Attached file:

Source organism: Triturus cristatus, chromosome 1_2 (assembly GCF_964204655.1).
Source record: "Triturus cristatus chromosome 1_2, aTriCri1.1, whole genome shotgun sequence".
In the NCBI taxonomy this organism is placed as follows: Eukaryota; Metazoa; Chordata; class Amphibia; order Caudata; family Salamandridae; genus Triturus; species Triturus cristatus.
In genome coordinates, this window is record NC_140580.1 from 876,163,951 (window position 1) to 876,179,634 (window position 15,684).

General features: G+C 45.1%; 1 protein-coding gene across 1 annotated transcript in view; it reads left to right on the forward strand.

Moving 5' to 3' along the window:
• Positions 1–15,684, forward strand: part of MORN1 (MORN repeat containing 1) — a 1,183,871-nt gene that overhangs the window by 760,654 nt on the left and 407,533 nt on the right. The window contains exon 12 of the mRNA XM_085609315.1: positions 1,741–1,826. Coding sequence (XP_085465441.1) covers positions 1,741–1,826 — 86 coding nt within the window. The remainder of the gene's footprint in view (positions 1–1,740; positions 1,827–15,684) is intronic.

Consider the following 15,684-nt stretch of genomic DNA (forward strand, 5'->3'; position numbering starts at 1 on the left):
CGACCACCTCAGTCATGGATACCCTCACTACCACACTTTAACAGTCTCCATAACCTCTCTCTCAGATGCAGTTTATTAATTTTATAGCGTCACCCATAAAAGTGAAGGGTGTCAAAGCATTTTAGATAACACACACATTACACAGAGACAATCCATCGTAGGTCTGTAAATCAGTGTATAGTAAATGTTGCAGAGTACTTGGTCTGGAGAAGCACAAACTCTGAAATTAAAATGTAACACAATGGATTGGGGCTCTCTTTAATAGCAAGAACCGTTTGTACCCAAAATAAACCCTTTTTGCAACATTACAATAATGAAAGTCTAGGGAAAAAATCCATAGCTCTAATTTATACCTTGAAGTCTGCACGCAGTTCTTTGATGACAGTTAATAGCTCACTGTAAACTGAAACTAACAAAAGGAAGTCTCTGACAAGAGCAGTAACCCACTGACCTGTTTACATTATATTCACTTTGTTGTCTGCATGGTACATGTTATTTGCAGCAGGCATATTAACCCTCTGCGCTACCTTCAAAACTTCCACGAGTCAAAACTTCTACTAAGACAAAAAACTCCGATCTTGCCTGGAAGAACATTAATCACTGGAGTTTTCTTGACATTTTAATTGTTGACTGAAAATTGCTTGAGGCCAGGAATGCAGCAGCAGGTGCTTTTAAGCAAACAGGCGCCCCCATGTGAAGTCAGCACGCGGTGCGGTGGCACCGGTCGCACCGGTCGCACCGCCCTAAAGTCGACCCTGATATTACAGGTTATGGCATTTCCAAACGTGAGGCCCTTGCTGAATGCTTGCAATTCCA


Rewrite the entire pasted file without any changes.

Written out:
Source organism: Triturus cristatus, chromosome 1_2 (assembly GCF_964204655.1).
Source record: "Triturus cristatus chromosome 1_2, aTriCri1.1, whole genome shotgun sequence".
In the NCBI taxonomy this organism is placed as follows: Eukaryota; Metazoa; Chordata; class Amphibia; order Caudata; family Salamandridae; genus Triturus; species Triturus cristatus.
In genome coordinates, this window is record NC_140580.1 from 876,163,951 (window position 1) to 876,179,634 (window position 15,684).

General features: G+C 45.1%; 1 protein-coding gene across 1 annotated transcript in view; it reads left to right on the forward strand.

Moving 5' to 3' along the window:
• Positions 1–15,684, forward strand: part of MORN1 (MORN repeat containing 1) — a 1,183,871-nt gene that overhangs the window by 760,654 nt on the left and 407,533 nt on the right. The window contains exon 12 of the mRNA XM_085609315.1: positions 1,741–1,826. Coding sequence (XP_085465441.1) covers positions 1,741–1,826 — 86 coding nt within the window. The remainder of the gene's footprint in view (positions 1–1,740; positions 1,827–15,684) is intronic.

Consider the following 15,684-nt stretch of genomic DNA (forward strand, 5'->3'; position numbering starts at 1 on the left):
CGACCACCTCAGTCATGGATACCCTCACTACCACACTTTAACAGTCTCCATAACCTCTCTCTCAGATGCAGTTTATTAATTTTATAGCGTCACCCATAAAAGTGAAGGGTGTCAAAGCATTTTAGATAACACACACATTACACAGAGACAATCCATCGTAGGTCTGTAAATCAGTGTATAGTAAATGTTGCAGAGTACTTGGTCTGGAGAAGCACAAACTCTGAAATTAAAATGTAACACAATGGATTGGGGCTCTCTTTAATAGCAAGAACCGTTTGTACCCAAAATAAACCCTTTTTGCAACATTACAATAATGAAAGTCTAGGGAAAAAATCCATAGCTCTAATTTATACCTTGAAGTCTGCACGCAGTTCTTTGATGACAGTTAATAGCTCACTGTAAACTGAAACTAACAAAAGGAAGTCTCTGACAAGAGCAGTAACCCACTGACCTGTTTACATTATATTCACTTTGTTGTCTGCATGGTACATGTTATTTGCAGCAGGCATATTAACCCTCTGCGCTACCTTCAAAACTTCCACGAGTCAAAACTTCTACTAAGACAAAAAACTCCGATCTTGCCTGGAAGAACATTAATCACTGGAGTTTTCTTGACATTTTAATTGTTGACTGAAAATTGCTTGAGGCCAGGAATGCAGCAGCAGGTGCTTTTAAGCAAACAGGCGCCCCCATGTGAAGTCAGCACGCGGTGCGGTGGCACCGGTCGCACCGGTCGCACCGCCCTAAAGTCGACCCTGATATTACAGGTTATGGCATTTCCAAACGTGAGGCCCTTGCTGAATGCTTGCAATTCCA